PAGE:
The Skyrocketing Cost of Housing in PA and its Impact on Autistic Adults
Insights on a serious & complex issue with no easy solutions.
Skyrocketing housing prices are a growing problem in Pennsylvania. It is having a devastating impact on autistic adults and their families. This issue has become so severe that it is now difficult or impossible for many autistic adults to find affordable, safe, and inclusionary housing. In this blog post, we will explore the causes of this problem and discuss some potential solutions.
The root cause of the problem is a lack of affordable housing. This is an issue that affects the general population, but it disproportionately impacts autistic adults. While the general population is struggling to keep up with rising rents and home prices, autistic adults often face even greater challenges. As a result, they often find themselves forced to live with aging parents or caregivers. This prevents those that can or want to live independently from ever doing so, or leaving them no alternative but to live in substandard housing.
This problem is compounded by discrimination and exclusion from the mainstream housing market. Many landlords and property managers are unwilling to rent to autistic adults. Because of that, it is difficult or impossible for them to find inclusionary housing. This exclusion creates a vicious cycle – as autistic adults are forced to live in substandard housing, they become more isolated and their condition worsens. Thus, making them even less likely to be able to find inclusionary housing.
There is no easy solution to this problem. There are some steps that can be taken to mitigate its impact. Increasing funding for affordable housing initiatives is one way to make progress. Another is to educate landlords and property managers about the needs of autistic adults and encourage them to be more inclusive in their rental practices. Finally, we need to do more to support families who are caring for autistic adults. This includes providing respite care so that caregivers can take a break, as well as increasing access to services and supports that can help both autistic adults and their families thrive.
Focus On Neuro-Inclusion
To address this problem, we need to focus on inclusion. Autistic adults should have the same opportunities as everyone else to live in safe and affordable housing. This means working with developers to create inclusive housing options and providing financial assistance to those that need it. Only by working together can we hope to solve the problem of rising housing costs for all. Check out our plans for addressing this issue.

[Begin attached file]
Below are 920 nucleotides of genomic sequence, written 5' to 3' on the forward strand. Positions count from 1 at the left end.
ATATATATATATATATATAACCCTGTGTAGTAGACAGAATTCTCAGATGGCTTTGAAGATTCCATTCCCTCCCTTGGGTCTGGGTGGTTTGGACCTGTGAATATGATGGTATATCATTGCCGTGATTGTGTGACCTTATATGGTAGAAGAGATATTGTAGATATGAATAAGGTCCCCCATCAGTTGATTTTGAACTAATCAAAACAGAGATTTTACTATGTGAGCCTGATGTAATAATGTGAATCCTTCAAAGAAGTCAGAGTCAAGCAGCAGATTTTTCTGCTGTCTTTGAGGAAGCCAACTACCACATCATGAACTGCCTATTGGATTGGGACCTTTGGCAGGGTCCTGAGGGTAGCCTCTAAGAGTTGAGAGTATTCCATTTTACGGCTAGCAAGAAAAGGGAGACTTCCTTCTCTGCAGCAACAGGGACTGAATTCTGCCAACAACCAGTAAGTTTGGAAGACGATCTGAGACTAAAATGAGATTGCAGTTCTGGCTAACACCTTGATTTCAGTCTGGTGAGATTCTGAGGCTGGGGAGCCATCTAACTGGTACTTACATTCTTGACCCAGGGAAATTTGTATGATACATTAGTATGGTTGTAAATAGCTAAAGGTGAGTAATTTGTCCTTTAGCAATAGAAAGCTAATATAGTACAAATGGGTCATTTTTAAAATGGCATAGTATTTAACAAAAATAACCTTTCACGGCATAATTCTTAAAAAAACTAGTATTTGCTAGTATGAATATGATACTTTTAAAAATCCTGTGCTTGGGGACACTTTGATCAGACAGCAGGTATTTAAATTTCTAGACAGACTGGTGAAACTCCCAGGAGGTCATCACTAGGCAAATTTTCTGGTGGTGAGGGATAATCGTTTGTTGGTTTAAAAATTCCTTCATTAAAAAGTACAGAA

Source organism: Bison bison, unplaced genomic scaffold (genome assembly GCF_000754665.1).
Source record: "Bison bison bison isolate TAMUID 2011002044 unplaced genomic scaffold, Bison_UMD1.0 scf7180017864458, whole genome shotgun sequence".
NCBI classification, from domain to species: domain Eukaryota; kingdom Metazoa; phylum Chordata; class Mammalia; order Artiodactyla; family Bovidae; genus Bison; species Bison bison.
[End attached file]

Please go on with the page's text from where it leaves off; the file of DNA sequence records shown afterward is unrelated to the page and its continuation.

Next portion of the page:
This will require a concerted effort on the part of the local, state, and federal government, community businesses, and the non-profit sector. Only by working together can we hope to create a more inclusive society. One that provides everyone with the opportunity to reach their full potential. Check out this article recently published in the Patch.
With the number of people diagnosed with autism expected to increase almost tenfold over the next 25 years, it is crucial that we take steps to ensure that autistic adults have access to affordable housing in the communities where they live.
The Autistic Housing Situation In Pennsylvania
Sadly, the situation for autistic adults who live in Pennsylvania is increasingly dire. According to a recent report, one in every 30 children in this country is diagnosed with autism.
This high prevalence of autism means that there is a high demand for services and support. Unfortunately, as more resources are devoted to helping autistic adults live independently, many of them are being left behind. One reason for that is that housing costs in most communities remain high.
It is also important to note that the demand for services and support is not evenly distributed across the population. For example, the demand for services is much higher than the supply in the rural areas of our state and in areas with a large African American population. If we want to make sure that all autistic adults have access to affordable housing, then it is important that we take a closer look at the geographic trends of where people with autism live in Pennsylvania.
What do you think is the most important step that needs to be taken to address this problem?